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A call to action on generic Top-Level Domains (TLDs)

On March 7 the Asia Cloud Computing Association (ACCA) raised concerns to the Internet Corporation for Assigned Names and Numbers (ICANN) about a suggested process that would enable companies to acquire, own and control generic top level domains (gTLDs) for the purposes of exclusive use and competitive advantage. With this we added our voice to the growing chorus of voices requesting ICANN to reconsider the current process, and specific concerning applications. 

As an Association defined by the “cloud” and with a mission to accelerate broadly-based and inclusive cloud computing adoption across the Asia Pacific region, including the removal of barriers to adoption, we are deeply concerned that certain companies are seeking the right to own the gTLD ‘.cloud’ in particular, and would then be able to decide and restrict who was able to use the domain and therefore who was able to access it.

We note that ICANN is similarly considering a host of applications for generic terms such as .book, .movie, .search, .insurance, .app, which could have similar deleterious impact across a host of sectors and businesses and strongly urge for three steps to be taken:

  1. For ICANN to reconsider the process currently underway which would allow exclusive and uncompetitive ownership of gTLDs;
  2. For ICANN to introduce and include a review process that only approves new gTLDs on the basis that they are to be open to any company that seeks to register therein OR that special cases need to be made for restriction on a neutral basis (in the same broad manner that .org, .net and .gov have been handled previously);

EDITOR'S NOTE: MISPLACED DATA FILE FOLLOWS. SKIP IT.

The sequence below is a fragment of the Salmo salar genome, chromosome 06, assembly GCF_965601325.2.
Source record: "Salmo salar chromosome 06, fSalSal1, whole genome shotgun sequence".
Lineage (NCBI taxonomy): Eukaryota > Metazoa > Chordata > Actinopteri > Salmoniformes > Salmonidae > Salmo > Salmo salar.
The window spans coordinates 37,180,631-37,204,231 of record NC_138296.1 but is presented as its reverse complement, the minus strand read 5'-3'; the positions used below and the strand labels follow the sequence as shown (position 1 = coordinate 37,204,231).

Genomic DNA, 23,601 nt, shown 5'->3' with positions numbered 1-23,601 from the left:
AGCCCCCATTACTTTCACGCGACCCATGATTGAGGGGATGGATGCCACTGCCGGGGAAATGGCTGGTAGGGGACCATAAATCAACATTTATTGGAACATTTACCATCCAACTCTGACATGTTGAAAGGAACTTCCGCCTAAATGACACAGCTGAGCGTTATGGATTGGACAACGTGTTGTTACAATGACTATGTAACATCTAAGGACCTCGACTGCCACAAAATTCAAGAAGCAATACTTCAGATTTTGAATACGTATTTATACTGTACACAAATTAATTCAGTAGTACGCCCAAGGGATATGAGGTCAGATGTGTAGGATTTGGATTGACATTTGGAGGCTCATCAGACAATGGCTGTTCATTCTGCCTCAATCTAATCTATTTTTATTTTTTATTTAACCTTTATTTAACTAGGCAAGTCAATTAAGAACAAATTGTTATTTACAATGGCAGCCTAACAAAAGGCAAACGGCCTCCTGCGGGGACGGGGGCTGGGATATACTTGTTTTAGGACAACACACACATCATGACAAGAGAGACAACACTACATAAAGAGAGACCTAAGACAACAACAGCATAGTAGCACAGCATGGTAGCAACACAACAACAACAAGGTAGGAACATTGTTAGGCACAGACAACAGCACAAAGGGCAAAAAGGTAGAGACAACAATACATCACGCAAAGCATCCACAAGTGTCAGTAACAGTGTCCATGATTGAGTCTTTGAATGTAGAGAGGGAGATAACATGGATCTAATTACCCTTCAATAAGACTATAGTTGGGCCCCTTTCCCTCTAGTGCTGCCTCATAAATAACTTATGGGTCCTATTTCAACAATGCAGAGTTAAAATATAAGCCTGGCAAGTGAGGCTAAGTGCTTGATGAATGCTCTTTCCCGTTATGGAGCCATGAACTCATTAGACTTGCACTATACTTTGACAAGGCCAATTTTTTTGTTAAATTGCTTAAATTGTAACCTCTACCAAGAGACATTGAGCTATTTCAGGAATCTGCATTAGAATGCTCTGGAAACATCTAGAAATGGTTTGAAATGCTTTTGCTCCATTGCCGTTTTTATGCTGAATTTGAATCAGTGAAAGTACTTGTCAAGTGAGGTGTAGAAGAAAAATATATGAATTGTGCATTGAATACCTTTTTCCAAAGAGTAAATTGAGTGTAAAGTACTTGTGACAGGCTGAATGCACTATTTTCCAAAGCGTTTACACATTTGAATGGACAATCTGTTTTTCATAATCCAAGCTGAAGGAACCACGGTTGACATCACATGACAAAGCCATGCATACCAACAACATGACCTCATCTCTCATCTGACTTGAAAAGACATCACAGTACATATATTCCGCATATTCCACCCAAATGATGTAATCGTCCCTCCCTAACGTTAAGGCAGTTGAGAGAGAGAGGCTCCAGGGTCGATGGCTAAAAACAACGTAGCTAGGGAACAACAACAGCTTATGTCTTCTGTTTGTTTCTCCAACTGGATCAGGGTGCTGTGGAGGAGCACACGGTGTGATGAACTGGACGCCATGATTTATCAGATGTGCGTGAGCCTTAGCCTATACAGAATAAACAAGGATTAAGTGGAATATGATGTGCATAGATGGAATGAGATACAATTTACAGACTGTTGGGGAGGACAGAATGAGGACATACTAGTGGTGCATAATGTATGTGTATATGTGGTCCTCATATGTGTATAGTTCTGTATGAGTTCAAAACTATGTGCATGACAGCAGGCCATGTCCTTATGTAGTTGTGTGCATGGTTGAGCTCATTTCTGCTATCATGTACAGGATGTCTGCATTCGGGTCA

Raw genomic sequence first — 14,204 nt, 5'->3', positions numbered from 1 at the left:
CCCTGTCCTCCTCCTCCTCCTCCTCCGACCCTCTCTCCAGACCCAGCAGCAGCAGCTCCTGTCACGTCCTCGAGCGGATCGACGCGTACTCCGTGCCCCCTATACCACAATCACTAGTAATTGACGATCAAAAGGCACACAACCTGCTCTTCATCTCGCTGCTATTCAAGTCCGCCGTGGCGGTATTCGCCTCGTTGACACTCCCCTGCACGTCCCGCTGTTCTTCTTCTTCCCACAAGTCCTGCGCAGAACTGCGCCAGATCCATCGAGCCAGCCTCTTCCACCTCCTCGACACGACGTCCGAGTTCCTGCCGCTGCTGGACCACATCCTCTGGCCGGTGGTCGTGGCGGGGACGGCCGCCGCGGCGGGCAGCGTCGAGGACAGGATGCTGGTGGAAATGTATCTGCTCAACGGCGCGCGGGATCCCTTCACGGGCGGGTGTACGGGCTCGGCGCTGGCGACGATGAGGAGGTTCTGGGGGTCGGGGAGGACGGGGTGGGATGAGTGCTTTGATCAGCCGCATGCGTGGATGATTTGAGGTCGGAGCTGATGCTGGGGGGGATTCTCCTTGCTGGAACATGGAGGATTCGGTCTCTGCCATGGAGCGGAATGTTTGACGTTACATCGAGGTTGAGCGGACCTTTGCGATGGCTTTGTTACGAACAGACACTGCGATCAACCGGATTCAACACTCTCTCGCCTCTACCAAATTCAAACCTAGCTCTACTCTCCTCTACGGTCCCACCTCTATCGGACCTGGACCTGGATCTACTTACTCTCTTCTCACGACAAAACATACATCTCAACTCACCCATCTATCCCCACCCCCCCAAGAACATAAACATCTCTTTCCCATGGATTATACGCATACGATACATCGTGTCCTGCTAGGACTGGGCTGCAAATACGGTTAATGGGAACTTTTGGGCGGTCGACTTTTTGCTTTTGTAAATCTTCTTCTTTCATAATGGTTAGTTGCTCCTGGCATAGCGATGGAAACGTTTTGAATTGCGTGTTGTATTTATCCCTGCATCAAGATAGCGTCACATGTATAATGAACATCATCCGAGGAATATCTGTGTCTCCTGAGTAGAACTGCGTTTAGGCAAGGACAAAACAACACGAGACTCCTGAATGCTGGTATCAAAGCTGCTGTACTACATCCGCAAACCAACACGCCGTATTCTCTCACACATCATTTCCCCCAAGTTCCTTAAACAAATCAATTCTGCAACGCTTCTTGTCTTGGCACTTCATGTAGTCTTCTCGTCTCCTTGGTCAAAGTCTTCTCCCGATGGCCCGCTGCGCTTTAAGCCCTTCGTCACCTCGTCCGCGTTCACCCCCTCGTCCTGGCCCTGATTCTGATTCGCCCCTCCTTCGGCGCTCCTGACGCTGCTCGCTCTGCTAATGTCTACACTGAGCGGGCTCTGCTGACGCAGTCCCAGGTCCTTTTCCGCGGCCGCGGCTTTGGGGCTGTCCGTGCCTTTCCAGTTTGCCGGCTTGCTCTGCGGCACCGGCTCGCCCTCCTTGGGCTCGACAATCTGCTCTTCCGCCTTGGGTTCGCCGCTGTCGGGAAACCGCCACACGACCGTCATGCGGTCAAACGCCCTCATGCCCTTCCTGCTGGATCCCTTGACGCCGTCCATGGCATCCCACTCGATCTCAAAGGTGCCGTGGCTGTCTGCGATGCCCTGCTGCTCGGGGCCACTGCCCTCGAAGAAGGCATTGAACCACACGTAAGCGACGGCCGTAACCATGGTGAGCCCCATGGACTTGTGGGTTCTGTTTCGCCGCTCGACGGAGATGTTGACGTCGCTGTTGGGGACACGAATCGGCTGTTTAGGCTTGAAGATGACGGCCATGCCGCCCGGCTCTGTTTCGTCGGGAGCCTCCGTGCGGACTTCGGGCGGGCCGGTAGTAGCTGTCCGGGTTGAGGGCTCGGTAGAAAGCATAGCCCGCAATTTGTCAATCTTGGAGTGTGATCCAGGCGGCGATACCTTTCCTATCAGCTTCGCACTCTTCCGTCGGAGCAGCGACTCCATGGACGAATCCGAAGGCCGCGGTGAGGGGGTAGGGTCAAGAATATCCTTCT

3. That a broader and more extensive information and education campaign is conducted prior to any gTLDs being awarded under the current process.

As an association based in and representative of the Asia Pacific region we are concerned also that there is a general lack of awareness of the current process, and that business, organizations and governments across the region would all have stark objections if they understood the process now under way and the potential economic and developmental impacts.

We note for example that advertisers have stated that their concerns were not adequately addressed during the initial review process and are worried that the new domains will result in companies having to have several defensive addresses ‐ negative sounding names that a company purchases to keep a rival from exploiting them ‐ to keep counterfeiters at bay. Far from serving ICANN's objective of expansion, inclusiveness and increased competition, this would be a retrograde step, revisiting the chaos of the early days of the Web and having companies held hostage profiteers in an expensive land grab.

From our perspective, however, this is only one of a number of potential problems. Any number of companies, some that do not yet exist, face the prospect of emerging only to find that their general sector is 'owned' by a single company able to dictate particular online access. And in a world where the Internet stands as a platform for democratic global reach, that development would immediately serve to balkanize the Net into specific fiefdoms. As others have noted, if a single grocery store were to control the .grocery TLD under the new regime, it will theoretically be able to exclude competitors from listing their sites there. We encourage you to write to ICANN and urge them to withhold approval of currently pending applications for closed generic TLDs, and suggest them to set up a review process to engage more stakeholder voices before proceeding.

Bernie Trudel

Chairman of the Board Asia Cloud Computing Association

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